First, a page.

Early retirements don’t make the pensions more expensive, either, unless there are no actuarial adjustments for retiring early.

The only thing that makes the pensions actually more expensive is promising more in benefits. What “it costs more” really means is that the expense of the benefits is getting uncovered faster.

Because if a 100% ARC payer like Kentucky CERS is showing a decreasing funded ratio…that’s a pretty good indication that the pensions never were well-valued (never mind well-funded) to begin with. “Oh, but we’d only be able to get 6%!”

Hey guys, you’re only getting 6% now:

(That was the 10-year average returns I’m talking about, not the recent higher results.)

The cash flows cost what they cost. It may be that valuing them at 7.5% was not a good choice for the long-term valuation rate.

A similar idiocy:

Dear god, you must be joking.

Yes, pensions are more expensive because they’re not promising more benefits to new people. This is not how cash flows work.



The following is not the teachers plan, but the state plan. Essentially, the largest, worst-funded plan in the nation.

Here’s the pic:

I’m so looking forward to hearing how it’s not that bad because they can afford to pay for benefit cash flows on a pay-as-they-go basis.

The graph came from this story: Kentucky’s public pension debt jumps by more than $5 billion:

The unfunded liability of the agency that operates pension systems for Kentucky’s state and local government workers grew by more than $5 billion last year, according to data presented Monday to the Kentucky Retirement Systems Board of Trustees.

The unfunded liability of KRS, which operates five pension systems responsible for providing benefits to about 365,000 past and present employees of state and local governments, grew to $26.75 billion in the fiscal year that ended June 30, up from $21.17 billion the previous year.

The primary pension fund for state workers has only 13.6 percent of the money it is expected to need in coming years, down two tenths of a percent from last year.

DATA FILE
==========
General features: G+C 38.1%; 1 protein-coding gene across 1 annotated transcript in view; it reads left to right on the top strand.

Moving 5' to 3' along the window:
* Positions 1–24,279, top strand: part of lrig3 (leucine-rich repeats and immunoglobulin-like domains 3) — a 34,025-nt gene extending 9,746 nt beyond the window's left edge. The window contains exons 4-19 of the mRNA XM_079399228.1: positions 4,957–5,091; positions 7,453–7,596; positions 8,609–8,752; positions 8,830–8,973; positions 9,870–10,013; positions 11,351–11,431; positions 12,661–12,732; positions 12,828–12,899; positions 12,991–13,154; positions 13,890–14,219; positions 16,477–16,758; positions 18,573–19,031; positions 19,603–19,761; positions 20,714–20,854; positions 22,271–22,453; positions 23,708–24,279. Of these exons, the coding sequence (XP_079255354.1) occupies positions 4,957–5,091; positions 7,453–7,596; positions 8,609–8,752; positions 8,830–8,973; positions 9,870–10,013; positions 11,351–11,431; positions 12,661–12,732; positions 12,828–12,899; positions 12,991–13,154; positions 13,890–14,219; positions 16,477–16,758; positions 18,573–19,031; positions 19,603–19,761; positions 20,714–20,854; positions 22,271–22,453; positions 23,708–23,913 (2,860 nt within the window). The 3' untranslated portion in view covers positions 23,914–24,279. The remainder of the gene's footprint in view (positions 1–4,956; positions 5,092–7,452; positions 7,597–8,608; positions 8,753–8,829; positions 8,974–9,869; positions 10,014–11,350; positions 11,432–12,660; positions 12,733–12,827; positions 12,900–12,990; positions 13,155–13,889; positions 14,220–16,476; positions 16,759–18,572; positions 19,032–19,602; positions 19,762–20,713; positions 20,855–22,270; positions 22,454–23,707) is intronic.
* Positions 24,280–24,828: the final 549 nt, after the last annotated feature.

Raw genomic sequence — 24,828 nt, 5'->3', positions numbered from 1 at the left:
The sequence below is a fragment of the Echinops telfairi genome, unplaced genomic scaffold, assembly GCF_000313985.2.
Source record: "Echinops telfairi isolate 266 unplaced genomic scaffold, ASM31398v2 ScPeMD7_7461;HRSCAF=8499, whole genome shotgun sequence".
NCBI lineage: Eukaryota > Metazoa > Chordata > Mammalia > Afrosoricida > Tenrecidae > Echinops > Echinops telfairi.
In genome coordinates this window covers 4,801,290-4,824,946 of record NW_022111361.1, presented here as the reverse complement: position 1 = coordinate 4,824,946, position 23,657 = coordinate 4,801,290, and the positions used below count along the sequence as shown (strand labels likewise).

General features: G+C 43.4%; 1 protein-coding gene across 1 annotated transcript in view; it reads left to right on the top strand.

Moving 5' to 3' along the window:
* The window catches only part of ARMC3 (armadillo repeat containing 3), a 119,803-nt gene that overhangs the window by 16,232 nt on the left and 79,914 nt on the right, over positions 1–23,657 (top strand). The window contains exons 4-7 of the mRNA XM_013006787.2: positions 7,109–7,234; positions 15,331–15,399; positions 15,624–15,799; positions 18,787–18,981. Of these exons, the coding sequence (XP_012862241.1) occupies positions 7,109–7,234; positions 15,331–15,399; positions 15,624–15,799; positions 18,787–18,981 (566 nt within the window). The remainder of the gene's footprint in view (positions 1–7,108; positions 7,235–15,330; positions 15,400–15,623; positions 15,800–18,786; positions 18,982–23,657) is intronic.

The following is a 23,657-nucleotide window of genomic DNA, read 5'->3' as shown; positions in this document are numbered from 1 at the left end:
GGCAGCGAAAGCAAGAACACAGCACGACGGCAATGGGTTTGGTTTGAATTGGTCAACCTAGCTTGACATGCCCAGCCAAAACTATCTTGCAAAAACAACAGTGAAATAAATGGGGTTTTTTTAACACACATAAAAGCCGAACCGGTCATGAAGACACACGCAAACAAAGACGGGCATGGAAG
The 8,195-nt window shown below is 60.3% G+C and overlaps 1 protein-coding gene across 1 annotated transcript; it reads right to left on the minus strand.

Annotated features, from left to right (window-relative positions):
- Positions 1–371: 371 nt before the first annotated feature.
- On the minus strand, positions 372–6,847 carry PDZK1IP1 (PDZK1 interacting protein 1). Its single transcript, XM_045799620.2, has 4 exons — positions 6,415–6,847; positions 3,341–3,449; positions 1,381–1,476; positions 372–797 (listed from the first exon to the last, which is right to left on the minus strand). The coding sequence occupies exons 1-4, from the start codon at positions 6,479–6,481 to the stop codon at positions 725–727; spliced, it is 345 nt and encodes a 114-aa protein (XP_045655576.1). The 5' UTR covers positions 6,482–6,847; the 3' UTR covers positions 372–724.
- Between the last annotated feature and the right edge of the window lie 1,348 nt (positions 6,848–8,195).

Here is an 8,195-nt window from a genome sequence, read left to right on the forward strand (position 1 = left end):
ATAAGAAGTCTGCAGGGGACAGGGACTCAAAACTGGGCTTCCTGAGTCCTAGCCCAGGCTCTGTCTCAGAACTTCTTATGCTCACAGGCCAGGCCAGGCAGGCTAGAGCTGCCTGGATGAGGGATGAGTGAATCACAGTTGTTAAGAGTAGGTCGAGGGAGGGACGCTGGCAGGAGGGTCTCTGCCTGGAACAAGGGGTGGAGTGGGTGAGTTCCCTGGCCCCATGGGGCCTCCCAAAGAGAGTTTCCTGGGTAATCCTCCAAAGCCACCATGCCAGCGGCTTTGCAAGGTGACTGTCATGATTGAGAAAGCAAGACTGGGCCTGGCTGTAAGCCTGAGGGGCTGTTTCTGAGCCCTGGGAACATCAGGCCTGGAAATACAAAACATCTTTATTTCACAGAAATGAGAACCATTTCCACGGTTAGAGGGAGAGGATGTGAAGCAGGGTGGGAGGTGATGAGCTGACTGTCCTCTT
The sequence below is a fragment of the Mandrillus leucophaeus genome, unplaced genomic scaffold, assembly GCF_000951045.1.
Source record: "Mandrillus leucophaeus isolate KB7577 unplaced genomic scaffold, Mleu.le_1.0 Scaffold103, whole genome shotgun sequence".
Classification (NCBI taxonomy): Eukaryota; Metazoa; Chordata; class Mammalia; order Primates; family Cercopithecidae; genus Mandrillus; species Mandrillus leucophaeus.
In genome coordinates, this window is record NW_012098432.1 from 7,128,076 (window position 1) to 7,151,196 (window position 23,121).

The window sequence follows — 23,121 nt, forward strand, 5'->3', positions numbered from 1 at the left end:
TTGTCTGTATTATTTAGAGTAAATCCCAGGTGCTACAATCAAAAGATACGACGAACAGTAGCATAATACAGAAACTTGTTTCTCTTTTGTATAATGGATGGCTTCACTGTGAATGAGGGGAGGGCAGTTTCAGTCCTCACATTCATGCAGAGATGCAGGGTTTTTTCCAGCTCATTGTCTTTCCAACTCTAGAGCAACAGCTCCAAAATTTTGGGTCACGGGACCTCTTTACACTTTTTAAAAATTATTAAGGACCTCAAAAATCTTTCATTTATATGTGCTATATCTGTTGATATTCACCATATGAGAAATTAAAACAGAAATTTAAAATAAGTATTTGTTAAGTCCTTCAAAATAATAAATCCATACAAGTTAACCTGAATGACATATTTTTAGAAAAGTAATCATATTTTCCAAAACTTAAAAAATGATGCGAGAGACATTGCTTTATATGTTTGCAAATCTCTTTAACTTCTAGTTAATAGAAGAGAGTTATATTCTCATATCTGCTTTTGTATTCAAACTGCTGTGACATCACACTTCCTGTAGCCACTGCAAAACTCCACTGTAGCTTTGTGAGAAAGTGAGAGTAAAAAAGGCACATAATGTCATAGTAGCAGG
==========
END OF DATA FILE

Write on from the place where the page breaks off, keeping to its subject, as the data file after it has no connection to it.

The Kentucky Employees Retirement System (Non-Hazardous), which covers 122,145 active state workers and retires, had an unfunded liability of $15.33 billion as of June 30, up from $12.83 billion last year. Of that total, $13.47 billion is for future pension payments and $1.86 billion is for future health insurance payments.

The main pension fund for city and county employees — County Employees Retirement System (Non-Hazardous) — is 52.8 percent funded, the KRS board was told. The pension system has an unfunded liability of $7.17 billion, up from $5.44 billion last year. That includes a $6.04 unfunded liability for pension payments and a $1.13 unfunded liability for health insurance.

Kentucky’s pension systems are among the worst funded in the nation. The problem resulted from two decades of inadequate contributions from the state, a shortfall the legislature has only addressed in the last few years; weak investment returns; and unrealistic assumptions about how many public employees there would be (fewer than predicted), how much they would earn (less than predicted) and how long they would live (longer than predicted).

Apart from KRS, the state’s other major pension agency, Teachers’ Retirement System Kentucky, covers about 123,000 K-12 school teachers, regional university faculty and state Department of Education employees. KTRS faced a $14.5 billion unfunded liability last year.

Gov. Matt Bevin is pushing lawmakers to overhaul the state’s pension systems before the end of the year, but his proposal has bogged down in the Republican-led House in recent weeks.